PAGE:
Gaming is big business in China – the video gaming market is four times bigger than the movie industry – but recent regulatory interventions have the potential to reshape the environment.

A new gaming authority, the State Administration of Press and Publication, has only recently resumed a stalled approval process to license new games for monetisation. TechCrunch reported that the number of new games allowed onto the market every year will be capped, while some genres will no longer be eligible.

Among the latter are games relating to China’s imperial history, including gongdou (harem scheming) and guandou (rivalry among palace officials); one observer suggested the authorities were concerned about the potential for “obscene contents and the risk of political metaphors”. Similarly, no new games containing images of blood or corpses will be accepted.

While gamers themselves may not be enthused by tamer content, Reuters suggested that the new regulations could help more innovative publishers, noting that poker and mahjong titles – cheap to make – had been most affected by the decrease in Q1 approvals.

In what may be a related move, Tencent was recently given permission to distribute the Nintendo Switch console with a test version of a Super Mario Bros game. Neither that nor Nintendo’s other games, including Zelda and Pokemon, are likely to trouble the regulator with blood and corpses.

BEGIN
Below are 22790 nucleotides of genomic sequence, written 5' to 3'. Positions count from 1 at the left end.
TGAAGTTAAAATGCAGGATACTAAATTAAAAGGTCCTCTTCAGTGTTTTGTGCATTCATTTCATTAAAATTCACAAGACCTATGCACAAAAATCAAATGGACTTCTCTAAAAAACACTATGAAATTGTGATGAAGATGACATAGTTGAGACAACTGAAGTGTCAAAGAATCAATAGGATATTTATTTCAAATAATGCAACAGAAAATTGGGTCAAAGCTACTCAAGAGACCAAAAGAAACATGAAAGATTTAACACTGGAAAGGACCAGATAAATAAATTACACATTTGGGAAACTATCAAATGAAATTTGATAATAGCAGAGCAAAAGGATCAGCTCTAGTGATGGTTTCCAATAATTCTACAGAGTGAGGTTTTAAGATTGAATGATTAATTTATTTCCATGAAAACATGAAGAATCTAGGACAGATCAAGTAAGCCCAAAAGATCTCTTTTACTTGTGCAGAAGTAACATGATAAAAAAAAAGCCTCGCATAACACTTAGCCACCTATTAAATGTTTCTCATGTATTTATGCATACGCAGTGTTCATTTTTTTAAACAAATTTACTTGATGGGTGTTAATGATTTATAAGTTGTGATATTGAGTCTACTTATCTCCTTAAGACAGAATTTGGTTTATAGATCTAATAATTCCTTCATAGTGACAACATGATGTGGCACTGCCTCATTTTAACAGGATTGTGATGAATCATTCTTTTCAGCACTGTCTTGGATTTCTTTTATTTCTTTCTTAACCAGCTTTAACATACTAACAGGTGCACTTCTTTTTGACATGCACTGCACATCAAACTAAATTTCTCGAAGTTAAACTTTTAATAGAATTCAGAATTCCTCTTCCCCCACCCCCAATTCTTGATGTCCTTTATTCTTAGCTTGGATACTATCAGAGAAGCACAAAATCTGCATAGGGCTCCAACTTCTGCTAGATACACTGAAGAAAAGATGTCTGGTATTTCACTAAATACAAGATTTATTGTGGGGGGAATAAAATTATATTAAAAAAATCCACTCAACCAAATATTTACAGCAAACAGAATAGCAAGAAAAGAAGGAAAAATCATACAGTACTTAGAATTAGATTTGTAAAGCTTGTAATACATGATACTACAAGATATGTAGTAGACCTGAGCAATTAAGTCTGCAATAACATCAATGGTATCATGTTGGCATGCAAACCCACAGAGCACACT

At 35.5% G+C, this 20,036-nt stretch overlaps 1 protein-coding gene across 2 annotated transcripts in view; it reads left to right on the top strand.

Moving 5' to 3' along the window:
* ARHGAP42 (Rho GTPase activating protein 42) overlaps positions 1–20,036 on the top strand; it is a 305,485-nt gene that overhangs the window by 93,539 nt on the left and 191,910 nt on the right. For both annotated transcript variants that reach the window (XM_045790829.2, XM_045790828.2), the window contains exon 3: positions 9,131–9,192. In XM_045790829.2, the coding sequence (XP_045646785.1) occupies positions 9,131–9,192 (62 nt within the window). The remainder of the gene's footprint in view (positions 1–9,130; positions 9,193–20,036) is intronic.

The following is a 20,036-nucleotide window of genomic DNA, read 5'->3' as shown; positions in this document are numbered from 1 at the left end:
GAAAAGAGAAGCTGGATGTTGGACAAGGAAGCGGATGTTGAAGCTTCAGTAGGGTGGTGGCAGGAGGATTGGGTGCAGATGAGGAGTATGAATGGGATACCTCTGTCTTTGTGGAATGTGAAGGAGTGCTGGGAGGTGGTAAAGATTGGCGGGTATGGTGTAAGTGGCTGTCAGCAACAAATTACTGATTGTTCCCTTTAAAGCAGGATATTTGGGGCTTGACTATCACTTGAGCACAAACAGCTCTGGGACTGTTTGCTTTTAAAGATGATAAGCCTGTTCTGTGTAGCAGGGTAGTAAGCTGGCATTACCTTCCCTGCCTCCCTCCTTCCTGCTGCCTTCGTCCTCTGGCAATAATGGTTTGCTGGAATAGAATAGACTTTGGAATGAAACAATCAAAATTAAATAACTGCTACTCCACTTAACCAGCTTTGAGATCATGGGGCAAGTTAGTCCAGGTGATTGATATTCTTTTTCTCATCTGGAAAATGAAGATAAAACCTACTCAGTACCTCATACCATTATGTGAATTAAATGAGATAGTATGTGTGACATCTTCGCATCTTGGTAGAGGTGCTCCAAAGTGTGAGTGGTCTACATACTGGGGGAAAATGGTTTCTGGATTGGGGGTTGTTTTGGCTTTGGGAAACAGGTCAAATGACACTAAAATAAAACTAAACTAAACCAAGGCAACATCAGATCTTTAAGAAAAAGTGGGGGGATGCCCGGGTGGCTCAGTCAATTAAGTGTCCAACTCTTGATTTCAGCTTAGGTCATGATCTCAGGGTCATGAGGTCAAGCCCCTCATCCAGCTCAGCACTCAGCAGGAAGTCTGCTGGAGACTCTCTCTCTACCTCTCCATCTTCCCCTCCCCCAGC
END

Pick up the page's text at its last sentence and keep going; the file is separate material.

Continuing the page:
China Skinny has also noted how the gender profile of gamers is shifting away from the male stereotype – some estimates say half of China’s 530 million gamers are female – and how gaming has become “a pillar in many Chinese social lives, a convenient place to meet others with shared interests, and the closest thing many have to playing team sports, brother and sisterhood”.

It added that marketers’ gamification strategies generally fail to engage Chinese consumers, but that awareness-building initiatives through placements and partnerships have significant potential to develop gaming as a sales channel for both goods and services.

It cited the examples of a female-focused mobile dating game, Love and Producer, which generated an estimated $32 million of in-app purchases within a month of launch, and cosmetics brand M.A.C., which sold out in 24 hours a limited-edition range of lipsticks aimed at female players of Tencent’s Honour of Kings game.

Sourced from TechCrunch, Reuters, China Skinny, Jing Daily; additional content by WARC staff